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MLB Today: Chris Young Picking it Up

September 13, 2011 | By RotoRob | comment on this post
Matt Moore has become the top pitching prospect in the game for the Tampa Bay Rays.
Matt Moore could have a big impact on the Al Wild Card race.

After his monster 2010 season, we expected Chris Young to be a top 25 outfielder this season. Well, he’s definitely had his moments (seven homers, 20 runs and 21 RBI in April; .300 with six homers, 16 runs and four steals in June), but for the most part, he has not delivered on our expectations, and has probably topped out as a top 40 flyhawk.

Well, after a bad July (one homer, .681 OPS), a butt-ugly August (.149 BA), and a sluggish start this month, Young is finally turning it on. On Monday, he doubled, walked twice and scored twice, and over the past four games, he’s now gone 6-for-13 with six runs, four RBI, four doubles, four walks, a homer and a steal.

Could he finally be shaking off a thumb woe that’s bothered him for some time?

Despite his generally disappointing season, Young has reached 20-20 for the second straight season and third time in his career and he’s managed to cut his strikeout rate modestly. He’s not getting on base at the same clip as last year and his power has dipped somewhat, but you could argue that Young has made some progress this season. Because of his propensity to run hot and cold, he’s a frustrating player to own, but 20-20 dudes don’t grow on trees, and if your league is shallow enough that his September swoon caused him to be cut, grab him now and ride out this hot streak.

Heath Bell not only survived the July 31 trade deadline, but he also made it past the waiver wire deadline, remaining a Padre and burning owners of Luke Gregerson.

He’s uncharacteristically been a bit shaky lately, blowing two of four save chances before tossing a hitless frame Sunday for his 37th save of the season.

In fact, you can’t help but wonder if all the trade talk got to Bell somewhat.

Consider that after his sparkling July, he gave up 11 hits and five runs (four earned) in 9 2/3 IP in August. Now that hardly qualifies as a bitch slapping, but for Bell, that’s a slump. September has seen him yield two homers in 4 2/3 IP, again very noteworthy considering that’s the same number of long balls he coughed up in the first five months of the season combined.

Still, Bell owners can’t be crying too much these days as their stud closer in inching towards his third straight 40-save season, the type of consistency not usually associated with the position, Mariano Rivera aside. In fact, assuming Bell does nail down at least three of the Padres’ final 14 games, it will make him the only pitcher in baseball to record at least 40 saves in each of the past three seasons. Like I said, it’s rarified air.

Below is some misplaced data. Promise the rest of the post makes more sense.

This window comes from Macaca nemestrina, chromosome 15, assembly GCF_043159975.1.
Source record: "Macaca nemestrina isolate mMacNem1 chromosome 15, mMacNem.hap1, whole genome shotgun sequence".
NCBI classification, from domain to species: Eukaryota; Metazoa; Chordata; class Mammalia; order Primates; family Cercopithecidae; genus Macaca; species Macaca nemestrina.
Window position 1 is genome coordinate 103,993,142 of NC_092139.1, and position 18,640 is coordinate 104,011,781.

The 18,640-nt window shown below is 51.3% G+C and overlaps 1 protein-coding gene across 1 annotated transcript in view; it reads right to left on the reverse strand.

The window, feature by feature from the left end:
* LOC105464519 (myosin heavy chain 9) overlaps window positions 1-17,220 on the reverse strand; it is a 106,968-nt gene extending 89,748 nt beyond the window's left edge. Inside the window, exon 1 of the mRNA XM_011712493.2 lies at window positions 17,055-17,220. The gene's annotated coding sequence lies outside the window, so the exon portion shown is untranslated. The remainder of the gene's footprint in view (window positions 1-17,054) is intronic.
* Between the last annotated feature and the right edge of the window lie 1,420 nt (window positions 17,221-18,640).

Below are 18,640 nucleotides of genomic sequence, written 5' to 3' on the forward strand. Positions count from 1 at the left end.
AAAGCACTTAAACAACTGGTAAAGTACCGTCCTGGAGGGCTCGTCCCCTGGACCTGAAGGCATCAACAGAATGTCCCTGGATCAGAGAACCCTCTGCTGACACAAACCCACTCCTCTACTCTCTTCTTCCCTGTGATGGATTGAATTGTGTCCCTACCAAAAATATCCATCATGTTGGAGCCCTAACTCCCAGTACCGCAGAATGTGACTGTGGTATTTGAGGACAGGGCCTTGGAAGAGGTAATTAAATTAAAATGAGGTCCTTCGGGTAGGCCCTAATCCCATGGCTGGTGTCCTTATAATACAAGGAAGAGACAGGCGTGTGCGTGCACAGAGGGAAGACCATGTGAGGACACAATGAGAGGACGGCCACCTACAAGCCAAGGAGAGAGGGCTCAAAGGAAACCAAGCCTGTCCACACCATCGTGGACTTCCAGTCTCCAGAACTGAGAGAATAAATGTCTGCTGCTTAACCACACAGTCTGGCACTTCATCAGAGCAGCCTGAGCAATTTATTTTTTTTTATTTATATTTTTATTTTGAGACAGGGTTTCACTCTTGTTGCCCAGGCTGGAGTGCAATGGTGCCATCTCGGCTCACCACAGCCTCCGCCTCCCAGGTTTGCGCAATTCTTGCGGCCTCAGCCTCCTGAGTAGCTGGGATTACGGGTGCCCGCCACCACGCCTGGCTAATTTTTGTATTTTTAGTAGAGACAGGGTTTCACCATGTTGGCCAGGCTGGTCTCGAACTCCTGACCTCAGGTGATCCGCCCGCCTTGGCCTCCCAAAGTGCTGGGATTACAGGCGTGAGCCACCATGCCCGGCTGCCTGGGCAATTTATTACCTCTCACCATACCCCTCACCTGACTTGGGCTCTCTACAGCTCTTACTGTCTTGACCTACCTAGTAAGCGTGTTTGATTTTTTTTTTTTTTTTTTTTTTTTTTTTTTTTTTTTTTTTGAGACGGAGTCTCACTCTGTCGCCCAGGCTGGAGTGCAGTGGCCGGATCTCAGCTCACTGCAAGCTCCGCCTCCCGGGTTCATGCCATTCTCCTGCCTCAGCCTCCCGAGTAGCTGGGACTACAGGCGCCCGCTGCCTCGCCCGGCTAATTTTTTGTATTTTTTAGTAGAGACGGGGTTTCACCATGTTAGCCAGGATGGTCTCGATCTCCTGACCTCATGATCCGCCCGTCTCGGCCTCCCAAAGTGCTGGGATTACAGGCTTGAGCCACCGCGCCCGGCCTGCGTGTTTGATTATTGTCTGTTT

Tampa Bay looked toast a couple of weeks ago, but its pitching has helped get it right back in the race. If the Rays score a few runs, it’s over. In fact, after beating the Orioles 5-2 Monday to shave Boston’s Wild Card lead to three games, the Rays have now won 22 straight games in which they’ve plated at least five runs.

As we Tweeted about Monday, the Rays have recalled their top prospect, Matt Moore. This is a dude we’ve been waiting on since late-June, a few weeks after the first wave of top prospects hit the Show.

Of course, given the Rays’ embarrassment of riches on the mound, they had no reason to rush another starter to the bigs. But now that he’s arrived, can the young southpaw provide any Fantasy value? For now, his value will be limited to deeper AL-only leagues as he’ll be used exclusively out of the bullpen while the Rays are still in the race. But should Tampa Bay be eliminated from contention, it’s possible Moore will get a start, and if so, he’ll definitely be worth gambling on as a streaming option.

Remember the impact David Price had on the Rays when they called him up in 2008 to pitch in relief?

For keeper league owners, Moore is undoubtedly already spoken for. After all, we’re talking about a dude that made a mockery of both Double-A and Triple-A this season, going 12-3 with a sub-2.00 ERA. But what really jumps out at you is his dominance (210 strikeouts in 155 innings) and his command (just 46 walks). This kid has future MLB strikeout champion written all over him, so if for some reason he’s available in your keeper format, you need to rectify that situation pronto.

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